Commander Bill Shepherd, Pilot Yuri Gidzenko and Flight Engineer Sergei Krikalev spent the last week reinstating the use of all eight batteries inside the Zvezda module by replacing a faulty current converter unit.
Meanwhile the crew pressurized and entered the shuttle docking port that will be repositioned on the next mission and moved an air duct that was obstructing the full motion of one of four berthing latches. Once the duct was moved, the latch was cycled without problem and is ready for the removal of the docking port in preparation for the installation of Destiny. The docking port then will be relocated to the opposite end of the laboratory.
For the next week, the Expedition One crew will continue to conduct a thorough inventory of items onboard and stow equipment and supplies. The three crew members also will review documentation for the laboratory's activation, practice for an emergency departure similar to building fire drills, and take part in conferences with various technical specialists.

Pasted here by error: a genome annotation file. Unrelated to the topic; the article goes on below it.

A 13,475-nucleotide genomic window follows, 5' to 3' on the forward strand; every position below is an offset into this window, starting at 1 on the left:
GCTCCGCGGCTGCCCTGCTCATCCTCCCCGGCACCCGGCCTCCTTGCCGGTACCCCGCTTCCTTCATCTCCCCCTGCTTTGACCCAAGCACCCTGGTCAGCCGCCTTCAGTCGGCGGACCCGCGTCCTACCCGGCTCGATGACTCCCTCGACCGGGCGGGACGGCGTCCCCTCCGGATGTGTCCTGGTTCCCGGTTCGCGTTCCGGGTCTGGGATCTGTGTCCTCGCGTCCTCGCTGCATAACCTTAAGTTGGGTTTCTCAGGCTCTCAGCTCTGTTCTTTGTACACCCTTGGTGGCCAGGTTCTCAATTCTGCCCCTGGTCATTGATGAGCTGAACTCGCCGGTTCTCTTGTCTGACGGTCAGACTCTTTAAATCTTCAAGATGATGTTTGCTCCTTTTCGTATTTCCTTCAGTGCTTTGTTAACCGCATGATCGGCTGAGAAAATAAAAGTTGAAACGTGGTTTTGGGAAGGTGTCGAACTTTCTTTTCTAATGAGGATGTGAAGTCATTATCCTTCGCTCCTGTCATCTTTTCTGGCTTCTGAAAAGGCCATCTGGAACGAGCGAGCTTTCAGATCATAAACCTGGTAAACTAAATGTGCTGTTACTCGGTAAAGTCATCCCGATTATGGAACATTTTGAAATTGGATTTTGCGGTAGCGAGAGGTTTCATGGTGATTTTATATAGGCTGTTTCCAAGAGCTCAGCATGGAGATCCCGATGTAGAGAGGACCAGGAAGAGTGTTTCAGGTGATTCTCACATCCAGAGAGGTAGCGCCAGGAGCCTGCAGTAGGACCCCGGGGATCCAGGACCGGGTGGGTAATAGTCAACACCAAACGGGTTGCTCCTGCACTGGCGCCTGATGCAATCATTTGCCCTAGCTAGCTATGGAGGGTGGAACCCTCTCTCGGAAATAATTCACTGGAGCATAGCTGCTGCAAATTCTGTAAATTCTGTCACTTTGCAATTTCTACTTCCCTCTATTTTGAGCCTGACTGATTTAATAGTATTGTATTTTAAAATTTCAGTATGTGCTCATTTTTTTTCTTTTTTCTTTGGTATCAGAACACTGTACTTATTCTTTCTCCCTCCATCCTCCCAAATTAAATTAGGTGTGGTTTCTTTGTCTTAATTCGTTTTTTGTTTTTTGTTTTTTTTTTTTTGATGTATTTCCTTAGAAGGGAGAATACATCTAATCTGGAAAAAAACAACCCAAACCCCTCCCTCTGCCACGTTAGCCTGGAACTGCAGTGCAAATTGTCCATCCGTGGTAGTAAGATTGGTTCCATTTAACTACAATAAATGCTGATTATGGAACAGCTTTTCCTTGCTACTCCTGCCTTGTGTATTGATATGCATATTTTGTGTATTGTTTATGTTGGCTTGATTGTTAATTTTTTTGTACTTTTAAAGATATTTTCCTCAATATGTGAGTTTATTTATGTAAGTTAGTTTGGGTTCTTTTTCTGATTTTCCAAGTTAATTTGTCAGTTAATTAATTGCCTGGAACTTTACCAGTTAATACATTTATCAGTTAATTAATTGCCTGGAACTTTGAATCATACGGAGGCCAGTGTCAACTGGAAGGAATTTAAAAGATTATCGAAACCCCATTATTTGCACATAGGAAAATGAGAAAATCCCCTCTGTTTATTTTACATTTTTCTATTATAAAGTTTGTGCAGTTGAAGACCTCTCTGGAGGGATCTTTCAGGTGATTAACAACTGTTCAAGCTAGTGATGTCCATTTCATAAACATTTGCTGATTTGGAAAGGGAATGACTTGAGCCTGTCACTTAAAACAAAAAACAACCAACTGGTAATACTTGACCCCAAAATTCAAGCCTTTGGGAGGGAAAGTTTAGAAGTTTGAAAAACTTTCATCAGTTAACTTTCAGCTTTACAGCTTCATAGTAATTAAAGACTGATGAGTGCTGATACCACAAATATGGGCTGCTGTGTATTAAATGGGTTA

Shuttle managers ordered the rollback of Atlantis off the launch pad so that inspections can be made to cables inside a tray on the Solid Rocket Boosters. Destiny was removed from the payload bay today and will remain in a protective room on the launch pad until Atlantis returns next week.
Launch of Atlantis on the 102nd shuttle flight now is scheduled for no earlier than Feb. 6. Liftoff is tentatively set for 5:37 p.m. CST (2337 GMT). Docking to the station will occur just after Noon on Feb. 8.
Destiny will provide the orbiting outpost with its first science facility. Its attachment and activation is the highlight of the 11-day mission along with the relocation of the shuttle docking port. Three space walks will complete final connections between the laboratory, docking port and the station. The third space walk marks the 100th in U.S. Space walk history and the 60th based out of the shuttle.
Atlantis' five astronauts, Commander Ken Cockrell, Pilot Mark Polansky and Mission Specialists Bob Curbeam, Marsha Ivins and Tom Jones will spend the next two weeks reviewing their official Flight Data File before flying to the Kennedy Space Center for the final days of the countdown.
International Space Station systems are in excellent shape orbiting the Earth every 90 minutes at an altitude of approximately 230 statute miles.